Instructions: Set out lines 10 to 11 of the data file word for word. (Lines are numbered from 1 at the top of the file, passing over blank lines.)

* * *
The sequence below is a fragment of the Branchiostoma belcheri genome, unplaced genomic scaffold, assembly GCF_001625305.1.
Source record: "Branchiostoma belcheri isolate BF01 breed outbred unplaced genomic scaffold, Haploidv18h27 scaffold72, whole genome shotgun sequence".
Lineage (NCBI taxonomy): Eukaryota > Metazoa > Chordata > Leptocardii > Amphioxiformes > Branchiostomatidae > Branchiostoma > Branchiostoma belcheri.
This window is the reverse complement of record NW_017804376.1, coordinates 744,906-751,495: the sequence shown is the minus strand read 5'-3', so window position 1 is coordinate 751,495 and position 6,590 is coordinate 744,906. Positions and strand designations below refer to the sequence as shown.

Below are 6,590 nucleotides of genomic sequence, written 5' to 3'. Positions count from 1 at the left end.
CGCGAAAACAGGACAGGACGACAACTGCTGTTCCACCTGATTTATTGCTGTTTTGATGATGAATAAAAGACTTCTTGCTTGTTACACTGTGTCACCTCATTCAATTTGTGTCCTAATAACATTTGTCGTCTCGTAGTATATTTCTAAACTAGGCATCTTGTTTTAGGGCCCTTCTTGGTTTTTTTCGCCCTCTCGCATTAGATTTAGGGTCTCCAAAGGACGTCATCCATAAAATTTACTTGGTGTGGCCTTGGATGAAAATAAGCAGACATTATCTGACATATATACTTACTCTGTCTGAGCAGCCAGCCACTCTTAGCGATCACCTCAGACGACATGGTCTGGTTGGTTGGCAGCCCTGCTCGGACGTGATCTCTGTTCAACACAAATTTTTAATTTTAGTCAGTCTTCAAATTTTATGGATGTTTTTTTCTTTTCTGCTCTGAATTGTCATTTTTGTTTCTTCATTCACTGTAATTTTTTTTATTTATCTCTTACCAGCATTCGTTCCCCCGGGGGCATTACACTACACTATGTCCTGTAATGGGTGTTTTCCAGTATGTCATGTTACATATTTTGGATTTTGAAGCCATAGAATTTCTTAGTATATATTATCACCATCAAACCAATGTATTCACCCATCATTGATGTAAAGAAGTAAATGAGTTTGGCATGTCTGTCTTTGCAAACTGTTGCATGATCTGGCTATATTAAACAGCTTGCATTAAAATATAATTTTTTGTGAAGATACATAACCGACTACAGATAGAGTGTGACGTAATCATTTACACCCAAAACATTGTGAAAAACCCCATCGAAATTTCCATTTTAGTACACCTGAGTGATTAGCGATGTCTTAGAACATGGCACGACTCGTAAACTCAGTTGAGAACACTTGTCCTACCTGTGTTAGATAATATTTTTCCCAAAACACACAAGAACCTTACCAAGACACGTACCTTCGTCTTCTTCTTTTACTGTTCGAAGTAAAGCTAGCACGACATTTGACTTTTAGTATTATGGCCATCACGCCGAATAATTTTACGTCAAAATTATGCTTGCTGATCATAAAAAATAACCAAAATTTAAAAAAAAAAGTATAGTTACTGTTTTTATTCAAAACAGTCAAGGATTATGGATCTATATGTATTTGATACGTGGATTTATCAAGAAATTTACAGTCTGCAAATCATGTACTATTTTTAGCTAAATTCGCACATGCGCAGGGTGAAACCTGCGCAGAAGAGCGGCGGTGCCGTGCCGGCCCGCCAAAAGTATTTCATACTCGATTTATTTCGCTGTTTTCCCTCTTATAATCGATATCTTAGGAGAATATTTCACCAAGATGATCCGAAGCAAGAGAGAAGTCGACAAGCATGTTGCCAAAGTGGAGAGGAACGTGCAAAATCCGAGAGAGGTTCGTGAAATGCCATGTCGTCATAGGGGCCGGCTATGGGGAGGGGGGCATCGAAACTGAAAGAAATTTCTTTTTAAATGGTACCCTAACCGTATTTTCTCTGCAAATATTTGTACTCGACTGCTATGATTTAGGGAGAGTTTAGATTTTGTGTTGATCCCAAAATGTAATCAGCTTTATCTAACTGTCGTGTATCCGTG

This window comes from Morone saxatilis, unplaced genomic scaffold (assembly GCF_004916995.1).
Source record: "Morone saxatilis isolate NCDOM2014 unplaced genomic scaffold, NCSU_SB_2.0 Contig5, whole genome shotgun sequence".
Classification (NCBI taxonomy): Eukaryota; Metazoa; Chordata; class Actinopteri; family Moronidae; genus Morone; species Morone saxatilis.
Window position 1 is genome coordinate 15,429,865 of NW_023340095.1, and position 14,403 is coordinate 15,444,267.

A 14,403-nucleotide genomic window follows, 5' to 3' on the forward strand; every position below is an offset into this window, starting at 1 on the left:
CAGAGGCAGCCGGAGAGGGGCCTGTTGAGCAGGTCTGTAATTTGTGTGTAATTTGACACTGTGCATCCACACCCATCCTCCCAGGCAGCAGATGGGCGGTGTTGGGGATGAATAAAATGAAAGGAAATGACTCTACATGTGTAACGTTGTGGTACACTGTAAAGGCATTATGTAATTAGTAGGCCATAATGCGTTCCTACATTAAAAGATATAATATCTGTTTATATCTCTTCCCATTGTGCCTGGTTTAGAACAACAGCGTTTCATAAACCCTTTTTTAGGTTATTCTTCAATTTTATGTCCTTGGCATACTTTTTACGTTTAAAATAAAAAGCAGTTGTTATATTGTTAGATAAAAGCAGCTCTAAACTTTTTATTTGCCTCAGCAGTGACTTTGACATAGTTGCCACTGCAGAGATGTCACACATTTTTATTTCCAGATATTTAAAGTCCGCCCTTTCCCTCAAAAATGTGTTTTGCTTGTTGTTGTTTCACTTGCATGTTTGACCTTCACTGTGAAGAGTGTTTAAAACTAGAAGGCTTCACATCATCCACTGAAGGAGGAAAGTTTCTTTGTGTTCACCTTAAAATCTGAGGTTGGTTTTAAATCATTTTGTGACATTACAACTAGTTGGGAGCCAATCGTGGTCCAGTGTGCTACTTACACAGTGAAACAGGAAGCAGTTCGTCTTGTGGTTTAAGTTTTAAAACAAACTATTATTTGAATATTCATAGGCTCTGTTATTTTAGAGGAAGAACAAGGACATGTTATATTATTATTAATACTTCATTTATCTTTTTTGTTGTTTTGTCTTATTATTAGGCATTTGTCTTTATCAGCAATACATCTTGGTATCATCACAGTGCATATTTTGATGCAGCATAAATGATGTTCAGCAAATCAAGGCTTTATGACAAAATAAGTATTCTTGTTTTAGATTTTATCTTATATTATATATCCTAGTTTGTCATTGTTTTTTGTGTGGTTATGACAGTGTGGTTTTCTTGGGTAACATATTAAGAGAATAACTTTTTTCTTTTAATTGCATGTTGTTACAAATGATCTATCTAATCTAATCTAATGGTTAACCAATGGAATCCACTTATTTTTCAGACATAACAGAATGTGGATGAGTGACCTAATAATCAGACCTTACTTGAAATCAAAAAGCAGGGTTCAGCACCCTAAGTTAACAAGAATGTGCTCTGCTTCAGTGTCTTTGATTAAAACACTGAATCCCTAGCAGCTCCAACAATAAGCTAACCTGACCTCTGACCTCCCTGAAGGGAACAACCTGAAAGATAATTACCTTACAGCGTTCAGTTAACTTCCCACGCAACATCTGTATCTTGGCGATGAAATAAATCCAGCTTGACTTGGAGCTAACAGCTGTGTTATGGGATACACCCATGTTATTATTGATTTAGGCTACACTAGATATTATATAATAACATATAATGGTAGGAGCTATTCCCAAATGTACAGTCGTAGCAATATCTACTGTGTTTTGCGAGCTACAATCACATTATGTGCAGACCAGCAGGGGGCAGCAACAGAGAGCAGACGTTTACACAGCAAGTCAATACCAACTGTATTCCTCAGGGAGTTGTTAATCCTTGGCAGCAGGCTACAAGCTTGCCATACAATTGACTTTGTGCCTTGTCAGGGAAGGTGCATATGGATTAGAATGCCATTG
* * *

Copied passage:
Window position 1 is genome coordinate 15,429,865 of NW_023340095.1, and position 14,403 is coordinate 15,444,267.

A 14,403-nucleotide genomic window follows, 5' to 3' on the forward strand; every position below is an offset into this window, starting at 1 on the left: